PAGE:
The cost of counting: the 2020 census and LGBTQ

On March 28, the U.S. Census Bureau delivered its plans for the topics to be covered on the 2020 census and in the yearly American Community Survey. The bureau must submit their proposal three years before the census is to take place.
In the week before that proposal, they submitted a draft that included, for the first time in the census’ 227 year history, questions about sexual orientation and gender identity. But, when they delivered their revised plans on March 28, curiously, they were gone. The bureau cited the initial mention as “inadvertent.”
John H. Thompson, director of the U.S. Census Bureau, then issued a statement about the incident. Thompson, who was appointed in 2013 by then-president Barack Obama, said that “Our review concluded that there was no federal data need to change the planned census and ACS subjects.”
When some LGBT rights groups saw the news, they were furious. Specifically, the National LGBTQ Task Force posted pictures of the original and modified versions of the proposal with the headline “We’ve been ERASED!” and OUT Magazine wrote “Trump Administration Omits LGBTQ People from 2020 Census.”
Understandably, when you are dealing with advocacy groups, not to mention big bureaucratic agencies like the Census Bureau, the Department of Commerce and the Offices of Management and Budget; this case turns out to be about twice as complicated.
How about we try to make sense of this thing together, shall we?
First and foremost, are LGBTQ groups actually erased from the census? Well, not really. The truth is whether for good or ill, LGBTQ people are counted just like everyone else on the census. However, the 2010 census was the first census to consider same-sex couples and marriages. It allowed people to identify another person as their husband or wife or to list someone else as their “unmarried partner.”
The reason that LGBTQ groups want a more comprehensive picture of the population is so federal funding can be doled out to accommodate to the specific needs of LGBTQ population that can’t be expressed by the current questions. As Megan Maury of the LGBTQ Task Force said, “If the government doesn’t know how many LGBTQ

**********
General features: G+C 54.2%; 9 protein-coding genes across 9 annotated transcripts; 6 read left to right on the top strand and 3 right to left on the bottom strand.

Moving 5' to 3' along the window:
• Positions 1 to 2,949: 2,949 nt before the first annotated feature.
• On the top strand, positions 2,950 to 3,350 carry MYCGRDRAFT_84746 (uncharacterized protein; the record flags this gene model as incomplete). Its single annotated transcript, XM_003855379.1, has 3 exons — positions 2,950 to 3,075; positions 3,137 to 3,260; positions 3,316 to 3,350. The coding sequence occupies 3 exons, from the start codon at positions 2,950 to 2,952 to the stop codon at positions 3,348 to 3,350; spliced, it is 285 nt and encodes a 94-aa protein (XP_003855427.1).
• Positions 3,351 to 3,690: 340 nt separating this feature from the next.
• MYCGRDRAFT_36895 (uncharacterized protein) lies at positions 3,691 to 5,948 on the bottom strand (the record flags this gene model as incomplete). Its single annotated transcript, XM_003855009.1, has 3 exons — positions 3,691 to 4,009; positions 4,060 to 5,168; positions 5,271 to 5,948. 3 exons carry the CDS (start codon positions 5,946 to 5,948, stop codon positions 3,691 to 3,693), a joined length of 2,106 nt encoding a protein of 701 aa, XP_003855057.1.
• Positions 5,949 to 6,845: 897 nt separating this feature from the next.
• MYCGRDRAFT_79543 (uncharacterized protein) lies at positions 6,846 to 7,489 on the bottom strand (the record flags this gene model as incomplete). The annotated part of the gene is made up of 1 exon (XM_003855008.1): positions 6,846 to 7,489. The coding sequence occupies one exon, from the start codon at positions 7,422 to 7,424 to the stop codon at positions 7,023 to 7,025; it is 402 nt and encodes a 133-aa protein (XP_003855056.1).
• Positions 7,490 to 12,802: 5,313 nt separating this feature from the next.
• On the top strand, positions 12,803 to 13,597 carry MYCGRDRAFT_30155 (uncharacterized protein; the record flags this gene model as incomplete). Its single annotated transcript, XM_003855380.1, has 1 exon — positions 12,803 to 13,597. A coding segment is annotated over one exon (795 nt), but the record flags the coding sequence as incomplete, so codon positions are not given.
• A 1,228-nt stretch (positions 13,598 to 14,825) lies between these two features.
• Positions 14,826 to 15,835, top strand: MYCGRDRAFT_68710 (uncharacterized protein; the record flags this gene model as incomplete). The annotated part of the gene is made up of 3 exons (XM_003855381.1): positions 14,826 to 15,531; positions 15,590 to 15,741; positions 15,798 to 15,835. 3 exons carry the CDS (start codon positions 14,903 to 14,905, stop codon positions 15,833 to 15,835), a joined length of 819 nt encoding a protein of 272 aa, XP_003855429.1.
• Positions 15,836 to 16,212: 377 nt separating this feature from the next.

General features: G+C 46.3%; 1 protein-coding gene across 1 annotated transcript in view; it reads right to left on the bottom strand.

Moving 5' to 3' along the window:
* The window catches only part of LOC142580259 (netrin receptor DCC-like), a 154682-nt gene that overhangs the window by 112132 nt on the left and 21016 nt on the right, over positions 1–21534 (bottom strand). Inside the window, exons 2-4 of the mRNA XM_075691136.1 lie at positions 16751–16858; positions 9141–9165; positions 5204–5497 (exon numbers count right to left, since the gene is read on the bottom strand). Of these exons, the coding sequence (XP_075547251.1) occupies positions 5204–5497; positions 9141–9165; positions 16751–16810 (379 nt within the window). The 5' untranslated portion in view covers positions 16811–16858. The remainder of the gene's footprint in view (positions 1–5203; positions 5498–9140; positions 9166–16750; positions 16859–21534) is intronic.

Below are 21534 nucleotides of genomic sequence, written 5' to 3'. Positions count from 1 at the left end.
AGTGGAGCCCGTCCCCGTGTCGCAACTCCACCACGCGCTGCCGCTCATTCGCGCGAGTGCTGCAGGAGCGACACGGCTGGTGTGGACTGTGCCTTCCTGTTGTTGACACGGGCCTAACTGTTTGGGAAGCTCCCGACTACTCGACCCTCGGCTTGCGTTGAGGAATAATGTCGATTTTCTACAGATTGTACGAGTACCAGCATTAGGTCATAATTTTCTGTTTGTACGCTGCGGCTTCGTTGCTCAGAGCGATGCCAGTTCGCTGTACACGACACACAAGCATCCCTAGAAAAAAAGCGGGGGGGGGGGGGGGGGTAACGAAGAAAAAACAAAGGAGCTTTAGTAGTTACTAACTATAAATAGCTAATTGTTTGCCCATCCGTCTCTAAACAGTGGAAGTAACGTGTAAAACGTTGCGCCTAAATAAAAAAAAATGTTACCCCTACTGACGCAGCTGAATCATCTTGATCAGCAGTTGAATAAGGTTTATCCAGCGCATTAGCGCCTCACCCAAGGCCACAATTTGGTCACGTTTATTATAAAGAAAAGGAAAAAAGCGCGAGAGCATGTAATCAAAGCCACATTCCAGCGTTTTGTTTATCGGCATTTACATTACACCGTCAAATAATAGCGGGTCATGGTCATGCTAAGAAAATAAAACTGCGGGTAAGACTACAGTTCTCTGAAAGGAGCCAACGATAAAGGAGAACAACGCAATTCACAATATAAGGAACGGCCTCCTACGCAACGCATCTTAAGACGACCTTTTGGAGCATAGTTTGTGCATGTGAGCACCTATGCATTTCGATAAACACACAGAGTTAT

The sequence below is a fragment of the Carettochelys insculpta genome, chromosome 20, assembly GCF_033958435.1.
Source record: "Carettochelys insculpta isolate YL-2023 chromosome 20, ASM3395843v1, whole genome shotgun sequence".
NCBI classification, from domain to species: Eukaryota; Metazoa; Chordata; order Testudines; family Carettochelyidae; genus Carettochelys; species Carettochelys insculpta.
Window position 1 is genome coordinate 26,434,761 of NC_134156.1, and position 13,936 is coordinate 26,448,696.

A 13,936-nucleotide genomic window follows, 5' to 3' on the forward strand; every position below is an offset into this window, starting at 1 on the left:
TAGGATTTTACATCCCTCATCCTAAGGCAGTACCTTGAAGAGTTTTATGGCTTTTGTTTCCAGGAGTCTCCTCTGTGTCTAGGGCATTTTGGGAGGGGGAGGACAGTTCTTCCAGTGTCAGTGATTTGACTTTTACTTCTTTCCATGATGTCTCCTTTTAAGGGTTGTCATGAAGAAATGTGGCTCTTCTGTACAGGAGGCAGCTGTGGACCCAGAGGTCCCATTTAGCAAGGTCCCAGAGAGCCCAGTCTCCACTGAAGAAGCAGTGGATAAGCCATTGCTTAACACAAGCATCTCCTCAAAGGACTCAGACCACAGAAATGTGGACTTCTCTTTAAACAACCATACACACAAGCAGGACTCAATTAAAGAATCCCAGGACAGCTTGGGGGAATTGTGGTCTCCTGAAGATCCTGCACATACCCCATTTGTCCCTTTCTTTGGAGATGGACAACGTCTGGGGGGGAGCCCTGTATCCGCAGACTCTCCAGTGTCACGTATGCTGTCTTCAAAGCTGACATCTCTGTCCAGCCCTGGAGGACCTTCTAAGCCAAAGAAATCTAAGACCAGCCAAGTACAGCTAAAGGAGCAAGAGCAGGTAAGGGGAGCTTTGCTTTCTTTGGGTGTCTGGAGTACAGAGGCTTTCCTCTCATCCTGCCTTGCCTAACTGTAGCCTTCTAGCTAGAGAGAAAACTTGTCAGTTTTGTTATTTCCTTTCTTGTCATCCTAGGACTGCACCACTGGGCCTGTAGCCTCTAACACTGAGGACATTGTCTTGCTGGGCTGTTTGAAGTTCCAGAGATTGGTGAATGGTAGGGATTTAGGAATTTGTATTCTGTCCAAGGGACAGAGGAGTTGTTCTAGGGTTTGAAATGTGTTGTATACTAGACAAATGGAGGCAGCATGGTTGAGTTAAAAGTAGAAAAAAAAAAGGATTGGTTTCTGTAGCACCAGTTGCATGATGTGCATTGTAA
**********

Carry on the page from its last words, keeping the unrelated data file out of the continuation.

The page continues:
people live in a community, how can it do its job to ensure we’re getting fair and adequate access to the rights, protections and services we need?”
Is this the doing of the Trump administration? Well, there is no evidence of that as of now, but it’s complicated. According to the Associated Press, over the past few years some federal agencies like Health and Human Services have asked questions about sexual orientation in their surveys. But, during the Trump administration, those questions have disappeared. President Trump’s small sample size along with Vice President Mike Pence’s documented anti-LGBTQ track record make LGBTQ groups see smoke.
Finally, could there be a less nefarious reason for the census retraction? Perhaps.
Before including a question on the census, the bureau prefers to have extensive experience collecting data on a topic. Terri Ann Lowenthal, former staff director of the census oversight congressional committee said, “It would not have been able to carry out the level of research and testing for that larger environment in time for the 2020 survey.”
Whether or not the retraction was done for negative reasons, it is good that people are paying attention. Because if there is one thing that minority groups like the LGBTQ community has learned in the last few years, it’s that if they stand united, they will not be ignored.

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